Structure Engineering of Self- and Directed-Assembled conjugated polymers
Due to their unique electrical, optical and mechanical properties, conjugated polymers are promising candidates for a variety of devices, including transistors, optoelectronics, sensors, batteries, memories, spintronics and bioelectronics. However, further development of those applications calls for effective charge transport of conjugated polymers. Engineering their assembly to form ordered structures is key to enhancing the electrical properties. In this dissertation, external electric and acoustic fields have been demonstrated to effectively direct polymer assembly into fibers and the addition of polar poor solvents can self-assemble donor-acceptor conjugated polymers into nanoribbons with long-range order. To form detailed correlations between external controllable variables and the resulted nanostructures, a systematic investigation on the effects of tuning electric field frequency and amplitude, acoustic field peak negative pressure, as well as poor solvent polarity, is performed. Structure-property relationships are formed and mechanistic discussions on directed- and self- assembly are presented. Different polymers are explored to form general molecular design guidelines that can be beneficial to structure manipulation. This work provides insights into engineering structures for enhanced charge transport by controlling the assembly of conjugated polymers.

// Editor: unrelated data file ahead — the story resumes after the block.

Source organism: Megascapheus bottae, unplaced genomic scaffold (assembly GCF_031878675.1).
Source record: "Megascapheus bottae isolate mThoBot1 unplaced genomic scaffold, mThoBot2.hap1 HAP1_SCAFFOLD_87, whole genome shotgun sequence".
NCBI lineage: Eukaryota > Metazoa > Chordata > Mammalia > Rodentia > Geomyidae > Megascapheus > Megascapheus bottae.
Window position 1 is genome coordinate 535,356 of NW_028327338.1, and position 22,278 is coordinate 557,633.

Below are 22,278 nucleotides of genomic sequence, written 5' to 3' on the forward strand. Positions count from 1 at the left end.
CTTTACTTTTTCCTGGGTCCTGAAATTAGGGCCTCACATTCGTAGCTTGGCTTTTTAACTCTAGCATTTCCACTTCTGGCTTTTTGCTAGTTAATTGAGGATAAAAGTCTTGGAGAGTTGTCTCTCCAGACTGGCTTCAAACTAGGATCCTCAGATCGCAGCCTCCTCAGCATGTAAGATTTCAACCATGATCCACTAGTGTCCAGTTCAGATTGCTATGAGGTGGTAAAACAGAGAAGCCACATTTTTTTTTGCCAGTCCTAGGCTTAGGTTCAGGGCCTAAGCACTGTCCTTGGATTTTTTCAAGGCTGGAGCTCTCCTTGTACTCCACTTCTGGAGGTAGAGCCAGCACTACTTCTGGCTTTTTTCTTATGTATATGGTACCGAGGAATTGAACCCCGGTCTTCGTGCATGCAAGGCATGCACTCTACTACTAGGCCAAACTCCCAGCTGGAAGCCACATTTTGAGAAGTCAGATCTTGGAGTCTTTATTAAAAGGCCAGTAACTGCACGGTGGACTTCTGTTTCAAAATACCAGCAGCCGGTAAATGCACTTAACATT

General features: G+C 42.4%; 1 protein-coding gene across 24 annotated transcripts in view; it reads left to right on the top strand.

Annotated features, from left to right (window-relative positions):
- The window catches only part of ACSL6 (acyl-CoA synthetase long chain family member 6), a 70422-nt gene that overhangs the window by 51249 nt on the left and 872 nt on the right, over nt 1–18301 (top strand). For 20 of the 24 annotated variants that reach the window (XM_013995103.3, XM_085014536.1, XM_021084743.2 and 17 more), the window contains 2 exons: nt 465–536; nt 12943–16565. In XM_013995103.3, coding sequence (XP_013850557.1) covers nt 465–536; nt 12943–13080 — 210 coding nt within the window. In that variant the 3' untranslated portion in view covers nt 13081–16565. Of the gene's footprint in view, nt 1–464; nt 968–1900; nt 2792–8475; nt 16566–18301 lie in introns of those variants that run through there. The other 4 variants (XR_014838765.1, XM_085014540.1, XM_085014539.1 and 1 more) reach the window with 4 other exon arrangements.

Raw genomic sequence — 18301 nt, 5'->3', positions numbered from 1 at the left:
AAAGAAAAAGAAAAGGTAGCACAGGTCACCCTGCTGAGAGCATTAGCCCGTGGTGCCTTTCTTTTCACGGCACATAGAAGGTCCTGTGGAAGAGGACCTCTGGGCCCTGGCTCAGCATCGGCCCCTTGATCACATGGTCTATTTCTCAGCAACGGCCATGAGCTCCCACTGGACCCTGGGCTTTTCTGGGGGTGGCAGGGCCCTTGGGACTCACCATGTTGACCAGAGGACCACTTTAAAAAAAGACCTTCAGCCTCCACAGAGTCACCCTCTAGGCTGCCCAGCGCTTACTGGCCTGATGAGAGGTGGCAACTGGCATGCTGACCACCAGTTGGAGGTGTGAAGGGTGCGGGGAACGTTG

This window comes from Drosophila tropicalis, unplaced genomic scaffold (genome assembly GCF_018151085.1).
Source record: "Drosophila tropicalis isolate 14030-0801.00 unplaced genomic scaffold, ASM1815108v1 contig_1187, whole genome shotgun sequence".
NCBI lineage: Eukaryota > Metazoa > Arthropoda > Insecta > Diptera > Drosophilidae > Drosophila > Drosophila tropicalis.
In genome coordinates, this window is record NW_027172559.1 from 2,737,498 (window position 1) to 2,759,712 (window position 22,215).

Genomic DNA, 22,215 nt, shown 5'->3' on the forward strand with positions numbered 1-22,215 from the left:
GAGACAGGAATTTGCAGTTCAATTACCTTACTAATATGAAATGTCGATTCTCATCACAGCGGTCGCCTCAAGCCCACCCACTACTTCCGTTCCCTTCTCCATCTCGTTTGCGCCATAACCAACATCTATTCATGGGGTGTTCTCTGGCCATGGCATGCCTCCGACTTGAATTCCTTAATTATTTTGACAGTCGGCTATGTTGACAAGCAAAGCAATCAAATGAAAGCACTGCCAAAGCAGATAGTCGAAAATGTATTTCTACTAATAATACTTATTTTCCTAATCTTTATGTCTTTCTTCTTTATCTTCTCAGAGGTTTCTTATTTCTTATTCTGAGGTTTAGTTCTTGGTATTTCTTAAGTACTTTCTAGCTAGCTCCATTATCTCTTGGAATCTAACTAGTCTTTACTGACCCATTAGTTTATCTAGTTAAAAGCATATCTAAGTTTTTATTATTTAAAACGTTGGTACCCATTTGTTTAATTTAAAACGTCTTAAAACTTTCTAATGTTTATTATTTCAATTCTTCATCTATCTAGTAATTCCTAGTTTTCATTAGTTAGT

- Chemical engineering